27 October 2008


It isn't even 11a and it is already a bad day.

The background: K is out of town at a class for two weeks, coming home on Friday; we have paid a deposit on having the house insulated, the guys came about 5 or 6 weeks ago and said they couldn't do the walls, but would still do the garage at a later date. Supposedly, that later date is today, which means I have to move everything out of the garage before the insulation guys arrive. Including the ladder, lawn mower, power washer, wheel barrow full of crap (sorry "scraps"), shop vac, table saw, and two motorcycles.

The Honda Shadow which I ride is not a problem, I can reach the ground well and I can handle the weight. The Yamaha K rides is a problem. It is a big, heavy bike. I can't reach the ground as well as I would like, so backing it out of the garage onto our hilly driveway is an issue because there is a point where you have to be able to push with your legs to get it around enough to head down the hill. K tipped it once trying to get it out and thankfully there wasn't much damage, but it took two of us to get it upright again.

Today was a different story. I'm alone and when I hit the hill, down I go. Unfortunately, I didn't have the strength to slow it down the way K did so it now has a beautiful assortment of scratches. I did manage to get myself out from underneath it so I'm not hurt. It quickly becomes apparent that I'm unlikely to get it upright by myself. A quick look around the neighbors reveals that everyone I actually have met is not home right now, being a work day and all. A couple of failed attempts by myself and I realize that something is leaking out of the bike. More than one something actually. Antifreeze out one side and gasoline out the other. After removing my pride and placing it on a shelf, I call the FD where K works. Even better for my wounded ego, it is HIS shift that is working today.

Don't worry, they sent me help and we got the bike up. But not before some photos were taken to "share". I don't know why he insisted on this, it isn't like they can mock K for it, he didn't have anything to do with it. So now, I feel foolish and I'm sure he's going to have to hear about it. Bad, bad, bad. There's more issues going on that add up to not a good day, but this is by far the worst because now I have to figure out how to get it fixed, especially the antifreeze hose because I can't figure out where it used to attach. Good thing I'm working overtime this week, I'm going to need the cash.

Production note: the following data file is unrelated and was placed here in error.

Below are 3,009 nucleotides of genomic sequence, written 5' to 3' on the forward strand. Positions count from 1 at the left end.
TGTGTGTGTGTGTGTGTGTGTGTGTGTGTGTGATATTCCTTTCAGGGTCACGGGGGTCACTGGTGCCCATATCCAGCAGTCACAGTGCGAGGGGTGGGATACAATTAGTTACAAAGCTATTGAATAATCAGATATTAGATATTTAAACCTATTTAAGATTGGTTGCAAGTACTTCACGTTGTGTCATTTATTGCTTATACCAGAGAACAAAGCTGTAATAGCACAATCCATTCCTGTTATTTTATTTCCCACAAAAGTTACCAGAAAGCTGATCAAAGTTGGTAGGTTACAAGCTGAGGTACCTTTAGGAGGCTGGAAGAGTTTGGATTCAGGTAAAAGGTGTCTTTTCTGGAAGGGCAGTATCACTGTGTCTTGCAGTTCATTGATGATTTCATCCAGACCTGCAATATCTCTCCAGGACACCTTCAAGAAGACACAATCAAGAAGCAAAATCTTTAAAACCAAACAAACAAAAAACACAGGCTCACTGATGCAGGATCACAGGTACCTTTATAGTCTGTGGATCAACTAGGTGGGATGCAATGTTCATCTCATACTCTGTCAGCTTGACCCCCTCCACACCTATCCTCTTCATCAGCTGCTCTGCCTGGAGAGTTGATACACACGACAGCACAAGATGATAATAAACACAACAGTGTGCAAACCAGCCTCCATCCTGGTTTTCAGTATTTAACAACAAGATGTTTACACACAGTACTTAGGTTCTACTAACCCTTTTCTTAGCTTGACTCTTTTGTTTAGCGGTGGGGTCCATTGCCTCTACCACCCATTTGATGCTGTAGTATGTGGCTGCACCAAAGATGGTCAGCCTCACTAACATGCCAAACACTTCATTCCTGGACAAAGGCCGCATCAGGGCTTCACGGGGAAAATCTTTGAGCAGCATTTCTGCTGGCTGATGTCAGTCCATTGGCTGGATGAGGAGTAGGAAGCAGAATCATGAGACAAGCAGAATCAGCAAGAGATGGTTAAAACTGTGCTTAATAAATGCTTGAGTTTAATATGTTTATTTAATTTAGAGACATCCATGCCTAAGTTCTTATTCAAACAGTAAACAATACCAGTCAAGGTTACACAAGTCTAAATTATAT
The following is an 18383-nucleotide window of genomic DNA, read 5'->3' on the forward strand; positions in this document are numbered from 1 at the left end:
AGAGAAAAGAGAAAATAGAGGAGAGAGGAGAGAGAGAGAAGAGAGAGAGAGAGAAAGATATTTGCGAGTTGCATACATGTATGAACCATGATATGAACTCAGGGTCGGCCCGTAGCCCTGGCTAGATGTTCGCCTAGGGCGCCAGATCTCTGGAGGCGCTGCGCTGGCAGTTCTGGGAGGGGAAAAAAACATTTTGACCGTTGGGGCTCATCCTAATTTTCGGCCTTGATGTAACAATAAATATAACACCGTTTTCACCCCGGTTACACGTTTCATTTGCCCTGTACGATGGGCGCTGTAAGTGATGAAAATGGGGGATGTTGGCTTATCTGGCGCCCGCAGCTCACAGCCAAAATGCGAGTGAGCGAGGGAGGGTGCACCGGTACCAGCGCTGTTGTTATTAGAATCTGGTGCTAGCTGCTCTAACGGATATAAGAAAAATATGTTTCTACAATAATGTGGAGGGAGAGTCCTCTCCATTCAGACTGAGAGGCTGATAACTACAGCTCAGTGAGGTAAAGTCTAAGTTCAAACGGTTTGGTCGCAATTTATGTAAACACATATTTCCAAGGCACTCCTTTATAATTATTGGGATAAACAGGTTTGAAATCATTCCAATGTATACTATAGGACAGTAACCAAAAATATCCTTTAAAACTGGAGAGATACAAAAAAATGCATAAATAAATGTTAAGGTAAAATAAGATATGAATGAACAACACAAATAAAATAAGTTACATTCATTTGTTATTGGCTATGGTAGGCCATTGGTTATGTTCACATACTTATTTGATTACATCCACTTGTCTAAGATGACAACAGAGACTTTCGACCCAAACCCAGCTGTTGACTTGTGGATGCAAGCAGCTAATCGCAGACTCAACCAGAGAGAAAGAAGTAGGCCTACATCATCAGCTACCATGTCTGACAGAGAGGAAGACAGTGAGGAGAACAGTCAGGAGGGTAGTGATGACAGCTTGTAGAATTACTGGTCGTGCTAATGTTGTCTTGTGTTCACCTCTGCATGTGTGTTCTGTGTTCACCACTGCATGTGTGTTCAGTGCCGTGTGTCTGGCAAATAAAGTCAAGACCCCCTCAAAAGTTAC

EDITED 20:37: Good news, the antifreeze leak wasn't really a leak but rather "flow" through an overflow tube. I've never heard of such a thing, but K swears it's true...

25 October 2008

Patience with patients

My last shift tested my patience. I'm still struggling a bit with how I feel when I walk into a station that used to feel like a haven from the difficult situations I encounter on the truck. So I'm not always feeling my best when I leave for calls and I recognize that and try to keep it from interfering. I worry because I'm one of those people who wears their emotions in a clearly visible way and I really don't want my baggage affecting my patients.

Dispatched for a psychiatric problem, arrived to find a middle aged gent sitting on the outside steps of an apartment building. He really wanted to talk and not about his psychiatric issue beyond "I'm a professional drunk. Not an alcoholic, I don't go to meetings." (To which The Asian replied, "AA is for quitters.") Around the time I thought we were finally making progress toward getting him in the ambulance, he lights up a cigarette. We let him finish. Finally arrive at the hospital and I find out The Asian has made a deal with him that we will wait, AGAIN, while he smokes a cigarette before we go in. I'm not nicotine addicted, I don't know how you feel, but I do know that I'm standing around in the cold while you are trying to give yourself cancer. Apparently, I managed okay because the patient only commented on how great we were and how he appreciated everything we did and when he froze up a bit on actually getting into the ED room, we were able to talk him through it.